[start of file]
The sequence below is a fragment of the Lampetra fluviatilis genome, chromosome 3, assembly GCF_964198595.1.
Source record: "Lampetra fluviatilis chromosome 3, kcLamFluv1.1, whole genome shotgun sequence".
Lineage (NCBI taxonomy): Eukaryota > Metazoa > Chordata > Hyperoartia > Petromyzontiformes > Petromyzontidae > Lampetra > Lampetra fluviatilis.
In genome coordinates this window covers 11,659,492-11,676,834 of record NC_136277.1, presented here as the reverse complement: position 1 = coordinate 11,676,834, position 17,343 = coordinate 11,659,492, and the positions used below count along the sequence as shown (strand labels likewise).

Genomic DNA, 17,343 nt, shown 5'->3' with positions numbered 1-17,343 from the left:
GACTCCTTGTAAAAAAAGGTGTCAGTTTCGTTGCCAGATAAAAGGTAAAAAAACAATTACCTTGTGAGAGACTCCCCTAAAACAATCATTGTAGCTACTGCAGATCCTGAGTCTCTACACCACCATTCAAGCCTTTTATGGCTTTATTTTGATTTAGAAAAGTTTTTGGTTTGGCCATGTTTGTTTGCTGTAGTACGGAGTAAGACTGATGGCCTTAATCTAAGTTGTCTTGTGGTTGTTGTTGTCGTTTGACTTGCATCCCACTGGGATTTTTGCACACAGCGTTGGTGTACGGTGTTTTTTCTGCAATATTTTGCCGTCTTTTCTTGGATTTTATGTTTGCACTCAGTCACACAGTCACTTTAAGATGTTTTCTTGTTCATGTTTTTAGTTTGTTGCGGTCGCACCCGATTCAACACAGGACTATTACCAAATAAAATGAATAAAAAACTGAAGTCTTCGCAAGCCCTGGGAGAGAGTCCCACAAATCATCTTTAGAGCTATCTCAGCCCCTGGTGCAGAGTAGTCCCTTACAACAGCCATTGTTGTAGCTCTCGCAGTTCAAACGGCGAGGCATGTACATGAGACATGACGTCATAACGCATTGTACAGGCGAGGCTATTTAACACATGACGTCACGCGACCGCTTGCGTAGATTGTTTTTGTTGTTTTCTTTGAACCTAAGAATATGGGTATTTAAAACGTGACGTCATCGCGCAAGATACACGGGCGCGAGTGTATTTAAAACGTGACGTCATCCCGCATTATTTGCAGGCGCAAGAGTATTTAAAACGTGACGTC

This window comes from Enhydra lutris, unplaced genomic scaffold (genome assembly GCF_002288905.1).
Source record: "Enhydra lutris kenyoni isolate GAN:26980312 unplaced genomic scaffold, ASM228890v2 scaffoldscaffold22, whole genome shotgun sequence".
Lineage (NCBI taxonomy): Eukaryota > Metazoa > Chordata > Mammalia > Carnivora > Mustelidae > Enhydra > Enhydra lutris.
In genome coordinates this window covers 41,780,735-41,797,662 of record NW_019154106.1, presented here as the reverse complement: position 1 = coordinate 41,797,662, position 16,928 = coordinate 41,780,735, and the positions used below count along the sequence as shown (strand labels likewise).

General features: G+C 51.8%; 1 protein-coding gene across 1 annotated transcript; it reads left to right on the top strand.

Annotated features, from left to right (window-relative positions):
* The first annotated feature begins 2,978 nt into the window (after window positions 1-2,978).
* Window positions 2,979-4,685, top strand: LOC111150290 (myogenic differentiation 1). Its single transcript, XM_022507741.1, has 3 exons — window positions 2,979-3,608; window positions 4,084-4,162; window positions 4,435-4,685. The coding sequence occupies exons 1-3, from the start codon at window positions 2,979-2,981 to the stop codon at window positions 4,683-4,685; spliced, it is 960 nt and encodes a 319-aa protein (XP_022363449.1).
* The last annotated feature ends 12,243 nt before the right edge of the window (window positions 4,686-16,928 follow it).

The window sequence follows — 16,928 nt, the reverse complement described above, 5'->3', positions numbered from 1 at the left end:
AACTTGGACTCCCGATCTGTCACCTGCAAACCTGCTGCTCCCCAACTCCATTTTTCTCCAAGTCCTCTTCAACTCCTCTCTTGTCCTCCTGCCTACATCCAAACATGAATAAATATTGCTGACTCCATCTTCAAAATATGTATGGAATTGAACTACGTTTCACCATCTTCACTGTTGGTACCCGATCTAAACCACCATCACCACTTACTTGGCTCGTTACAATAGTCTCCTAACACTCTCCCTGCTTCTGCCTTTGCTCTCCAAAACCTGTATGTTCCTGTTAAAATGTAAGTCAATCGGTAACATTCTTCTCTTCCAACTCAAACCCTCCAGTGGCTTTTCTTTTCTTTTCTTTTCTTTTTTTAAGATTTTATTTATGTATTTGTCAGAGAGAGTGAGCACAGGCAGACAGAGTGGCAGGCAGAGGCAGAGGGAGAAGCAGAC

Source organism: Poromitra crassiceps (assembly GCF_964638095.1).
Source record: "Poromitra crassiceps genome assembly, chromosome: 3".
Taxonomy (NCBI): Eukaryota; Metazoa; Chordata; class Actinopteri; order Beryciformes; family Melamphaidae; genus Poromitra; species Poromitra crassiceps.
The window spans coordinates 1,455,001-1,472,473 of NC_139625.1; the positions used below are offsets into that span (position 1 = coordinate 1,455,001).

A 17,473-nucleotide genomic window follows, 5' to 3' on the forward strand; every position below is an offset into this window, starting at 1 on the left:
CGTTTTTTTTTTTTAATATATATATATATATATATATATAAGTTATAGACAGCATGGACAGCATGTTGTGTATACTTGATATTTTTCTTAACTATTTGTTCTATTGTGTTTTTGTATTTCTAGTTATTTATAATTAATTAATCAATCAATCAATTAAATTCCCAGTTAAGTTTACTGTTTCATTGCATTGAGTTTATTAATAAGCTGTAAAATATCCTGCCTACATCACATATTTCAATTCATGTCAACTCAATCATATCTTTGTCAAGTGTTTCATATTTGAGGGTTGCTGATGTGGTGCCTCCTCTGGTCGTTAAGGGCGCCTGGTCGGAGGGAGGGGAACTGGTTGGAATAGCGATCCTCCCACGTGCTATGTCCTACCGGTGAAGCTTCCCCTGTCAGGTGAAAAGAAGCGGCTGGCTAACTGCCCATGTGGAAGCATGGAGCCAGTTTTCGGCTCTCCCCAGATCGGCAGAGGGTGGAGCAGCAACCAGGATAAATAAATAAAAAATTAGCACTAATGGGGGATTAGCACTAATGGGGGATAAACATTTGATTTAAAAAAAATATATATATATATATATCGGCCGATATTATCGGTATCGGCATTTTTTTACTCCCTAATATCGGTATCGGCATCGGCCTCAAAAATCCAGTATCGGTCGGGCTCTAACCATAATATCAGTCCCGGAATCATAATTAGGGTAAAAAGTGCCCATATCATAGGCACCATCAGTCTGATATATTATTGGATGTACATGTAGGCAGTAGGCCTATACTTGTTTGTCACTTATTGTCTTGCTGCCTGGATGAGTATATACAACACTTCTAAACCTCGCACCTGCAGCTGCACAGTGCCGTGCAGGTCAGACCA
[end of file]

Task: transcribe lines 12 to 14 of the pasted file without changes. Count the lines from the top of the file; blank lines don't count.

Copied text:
Annotated features, from left to right (window-relative positions):
* The first annotated feature begins 2,978 nt into the window (after window positions 1-2,978).
* Window positions 2,979-4,685, top strand: LOC111150290 (myogenic differentiation 1). Its single transcript, XM_022507741.1, has 3 exons — window positions 2,979-3,608; window positions 4,084-4,162; window positions 4,435-4,685. The coding sequence occupies exons 1-3, from the start codon at window positions 2,979-2,981 to the stop codon at window positions 4,683-4,685; spliced, it is 960 nt and encodes a 319-aa protein (XP_022363449.1).